All the items were available for purchase in the store and online, during that time Sparrow offered a variety of sewing workshops, designed to engage the local community in public art. In a interview with The Guardian, Sparrow openly expressed her fear of selling out the shop…”Obviously it would be nice to sell it all on opening night, but I have this fear of having to make it all again,” she said. “I don’t think I can go though that. It might actually break me.”
As well as £1,000 of sponsorship money from Swizzels sweets, the project was funded by a Kickstarter campaign, which raised £10,500, and £8,000 of Arts Council funding.
The project is closed now, but you can still browse the items online.
photos via Sew Your Soul and Fashion For Lunch
Quote from The Guardian
‘The Slow and Inevitable Death of American Muscle’, now at the Kimmel Center, is on loan from the West Collection. SEI and the Kimmel Center have collaborated on SEI Innovation Studio – a new performing arts venue that will house an ongoing initiative of revolving contemporary art.
Created by Jonathan Schipper, these muscle cars will eventually crash spectacularly in slow motion over the next 90 days. This “piece is the first of three public art installations SEI is providing on a temporary loan to the Kimmel Center to enliven its public spaces and attract audiences to its seasonal offerings and resident company programs.”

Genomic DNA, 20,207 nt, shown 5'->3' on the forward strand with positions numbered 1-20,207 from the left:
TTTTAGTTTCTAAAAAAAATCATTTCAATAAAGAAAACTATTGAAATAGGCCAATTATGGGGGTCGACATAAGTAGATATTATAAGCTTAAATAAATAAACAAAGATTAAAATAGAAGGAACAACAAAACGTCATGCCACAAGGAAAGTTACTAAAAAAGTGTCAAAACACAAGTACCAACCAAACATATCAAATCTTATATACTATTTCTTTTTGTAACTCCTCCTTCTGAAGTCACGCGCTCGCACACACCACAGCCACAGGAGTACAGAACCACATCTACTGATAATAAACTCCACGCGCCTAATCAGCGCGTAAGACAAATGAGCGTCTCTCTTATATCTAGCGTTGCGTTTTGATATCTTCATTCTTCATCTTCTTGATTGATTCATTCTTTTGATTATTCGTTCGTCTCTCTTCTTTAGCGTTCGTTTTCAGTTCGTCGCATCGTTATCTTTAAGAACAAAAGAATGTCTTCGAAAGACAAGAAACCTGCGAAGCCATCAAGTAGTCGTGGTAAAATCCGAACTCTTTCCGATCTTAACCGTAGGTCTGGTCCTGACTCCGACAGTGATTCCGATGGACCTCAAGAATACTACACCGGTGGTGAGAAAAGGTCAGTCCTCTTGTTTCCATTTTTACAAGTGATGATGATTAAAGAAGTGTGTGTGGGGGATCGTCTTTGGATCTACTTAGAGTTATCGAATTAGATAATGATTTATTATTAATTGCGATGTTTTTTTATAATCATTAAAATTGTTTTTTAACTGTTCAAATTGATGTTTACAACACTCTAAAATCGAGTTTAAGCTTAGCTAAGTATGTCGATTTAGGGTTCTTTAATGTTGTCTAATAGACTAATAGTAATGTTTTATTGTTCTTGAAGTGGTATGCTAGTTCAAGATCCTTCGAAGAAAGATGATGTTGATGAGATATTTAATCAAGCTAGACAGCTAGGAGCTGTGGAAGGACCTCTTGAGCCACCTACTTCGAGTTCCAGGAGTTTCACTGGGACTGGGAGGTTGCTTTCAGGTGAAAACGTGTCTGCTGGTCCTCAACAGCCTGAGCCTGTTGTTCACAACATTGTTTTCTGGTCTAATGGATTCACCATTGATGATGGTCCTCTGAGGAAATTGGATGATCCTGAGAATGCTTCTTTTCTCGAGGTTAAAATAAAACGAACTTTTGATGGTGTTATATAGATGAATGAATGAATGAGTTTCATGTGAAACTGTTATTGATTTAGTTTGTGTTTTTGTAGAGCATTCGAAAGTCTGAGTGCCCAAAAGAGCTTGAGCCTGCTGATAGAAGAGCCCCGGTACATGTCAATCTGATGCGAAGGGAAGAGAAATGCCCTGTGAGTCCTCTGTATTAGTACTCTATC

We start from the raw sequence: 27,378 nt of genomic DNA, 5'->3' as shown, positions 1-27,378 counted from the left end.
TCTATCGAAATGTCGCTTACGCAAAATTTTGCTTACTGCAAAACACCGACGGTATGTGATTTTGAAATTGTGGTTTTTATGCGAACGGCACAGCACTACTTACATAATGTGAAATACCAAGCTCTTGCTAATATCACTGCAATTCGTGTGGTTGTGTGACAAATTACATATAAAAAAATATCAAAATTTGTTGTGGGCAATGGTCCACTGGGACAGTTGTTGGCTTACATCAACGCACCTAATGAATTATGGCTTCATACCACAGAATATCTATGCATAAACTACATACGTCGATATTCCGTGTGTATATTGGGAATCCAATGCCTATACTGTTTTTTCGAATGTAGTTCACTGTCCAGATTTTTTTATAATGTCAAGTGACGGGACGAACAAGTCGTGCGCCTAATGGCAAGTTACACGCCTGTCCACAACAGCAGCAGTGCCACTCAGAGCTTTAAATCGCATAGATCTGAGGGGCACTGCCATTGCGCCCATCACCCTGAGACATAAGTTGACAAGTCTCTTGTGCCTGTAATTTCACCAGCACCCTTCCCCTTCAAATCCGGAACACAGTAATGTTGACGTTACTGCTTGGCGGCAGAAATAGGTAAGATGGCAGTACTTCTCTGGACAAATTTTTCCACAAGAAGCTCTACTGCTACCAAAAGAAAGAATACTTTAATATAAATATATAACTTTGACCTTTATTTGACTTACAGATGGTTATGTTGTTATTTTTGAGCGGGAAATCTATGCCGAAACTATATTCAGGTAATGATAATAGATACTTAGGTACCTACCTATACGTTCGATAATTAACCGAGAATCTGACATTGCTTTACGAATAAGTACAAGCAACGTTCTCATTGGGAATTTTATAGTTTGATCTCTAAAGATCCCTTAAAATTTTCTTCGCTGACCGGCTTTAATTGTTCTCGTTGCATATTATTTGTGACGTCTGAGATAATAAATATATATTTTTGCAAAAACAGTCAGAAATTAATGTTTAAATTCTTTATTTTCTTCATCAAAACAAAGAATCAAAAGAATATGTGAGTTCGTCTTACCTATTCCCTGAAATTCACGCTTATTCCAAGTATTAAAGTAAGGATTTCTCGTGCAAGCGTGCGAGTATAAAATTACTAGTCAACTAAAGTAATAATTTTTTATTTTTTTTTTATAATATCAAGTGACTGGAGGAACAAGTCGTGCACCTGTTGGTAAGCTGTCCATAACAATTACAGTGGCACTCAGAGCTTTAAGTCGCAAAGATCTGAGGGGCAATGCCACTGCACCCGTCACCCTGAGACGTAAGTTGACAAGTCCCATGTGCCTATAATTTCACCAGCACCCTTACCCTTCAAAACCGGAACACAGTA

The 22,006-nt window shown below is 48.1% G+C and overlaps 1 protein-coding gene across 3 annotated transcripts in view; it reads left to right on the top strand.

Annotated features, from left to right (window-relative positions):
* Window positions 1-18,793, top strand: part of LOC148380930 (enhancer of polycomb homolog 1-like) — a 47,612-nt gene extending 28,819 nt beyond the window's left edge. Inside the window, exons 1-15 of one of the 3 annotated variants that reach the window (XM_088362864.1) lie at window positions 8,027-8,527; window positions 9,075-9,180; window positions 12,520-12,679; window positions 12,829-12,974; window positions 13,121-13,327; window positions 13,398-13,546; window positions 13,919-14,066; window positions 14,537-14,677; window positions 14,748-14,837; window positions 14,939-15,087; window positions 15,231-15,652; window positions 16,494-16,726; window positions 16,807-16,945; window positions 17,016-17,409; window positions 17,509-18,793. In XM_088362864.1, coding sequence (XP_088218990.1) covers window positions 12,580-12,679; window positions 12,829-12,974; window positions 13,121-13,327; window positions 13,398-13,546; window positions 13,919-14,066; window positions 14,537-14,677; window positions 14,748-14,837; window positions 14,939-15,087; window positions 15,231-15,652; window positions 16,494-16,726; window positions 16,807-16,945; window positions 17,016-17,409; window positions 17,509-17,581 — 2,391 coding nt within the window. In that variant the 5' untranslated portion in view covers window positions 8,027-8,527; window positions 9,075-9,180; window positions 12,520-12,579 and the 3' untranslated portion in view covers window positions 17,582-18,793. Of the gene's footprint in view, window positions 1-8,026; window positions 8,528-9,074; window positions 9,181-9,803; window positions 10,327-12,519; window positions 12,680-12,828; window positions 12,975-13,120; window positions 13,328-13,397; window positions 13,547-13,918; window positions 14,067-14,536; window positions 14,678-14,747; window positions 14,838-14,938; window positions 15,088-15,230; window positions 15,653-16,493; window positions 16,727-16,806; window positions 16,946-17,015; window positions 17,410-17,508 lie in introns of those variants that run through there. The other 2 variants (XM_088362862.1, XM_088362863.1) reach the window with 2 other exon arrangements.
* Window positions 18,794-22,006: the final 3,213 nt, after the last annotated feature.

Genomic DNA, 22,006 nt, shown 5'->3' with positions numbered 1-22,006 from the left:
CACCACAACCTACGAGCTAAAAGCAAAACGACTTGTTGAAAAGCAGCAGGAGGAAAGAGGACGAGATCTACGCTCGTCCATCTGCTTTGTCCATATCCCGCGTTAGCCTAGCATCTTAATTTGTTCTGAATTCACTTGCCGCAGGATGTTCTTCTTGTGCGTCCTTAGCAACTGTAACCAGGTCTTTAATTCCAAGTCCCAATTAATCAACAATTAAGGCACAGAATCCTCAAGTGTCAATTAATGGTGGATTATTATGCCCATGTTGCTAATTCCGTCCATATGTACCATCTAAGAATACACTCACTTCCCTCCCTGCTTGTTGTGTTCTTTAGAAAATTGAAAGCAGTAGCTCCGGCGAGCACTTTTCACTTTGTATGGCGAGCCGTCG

If you can’t get to the Kimmel to see it in person, you can continue to watch it happen in Real Time at the Kimmel Center’s Website.
There’s a 37ft tall pussycat staring folks down in the West End. The site of this new art installation opposite Victoria Tube Station will be the home to a new series of commissioned art projects installed on the new Nova Victoria development that will be home to flats, restaurants, offices and shops.
This untitled piece is the work of New York Artist, Marlo Pascual; whose works normally deals with archived photographs that question the nature of, and range of emotions that images solicit. A work that syncs in with Nova’s hope of continually reinterpreting the space with iconic and non-conformist art projects, appealing to those who choose to think differently.
Justin Black, Development Director for Nova, Victoria, says: “At Nova we are creating a new destination for London. We believe public art is integral to creating a sense of place and at Nova we are proud to take a different approach. Our streets and spaces will form an external public gallery showcasing temporary commissions from emerging and established artists. Art which will inspire Londoners and visitors whilst they are having a meal, shopping or just going about their everyday business. Our feline friend is the first step in Nova’s cultural evolution”.
It’s been a rocky road, we thought we were going to lose this gem and then Mural Arts swooped in and had it restored to it’s former glory with the support and funding from the Keith Haring Foundation.
And so we’ve managed to save our Philly Keith Haring connection and everyone’s invited to share in the dedication ceremony of We The Youth – originally created in 1987 in collaboration with CityKids.
It’s happening this Saturday, November 2nd, 2013. International DJ King Britt will be spinning some tunes along with some great Philly food trucks to whet your appetite.
1-3 pm / 22nd & Ellsworth Streets
*pics courtesy of Mural Arts Program.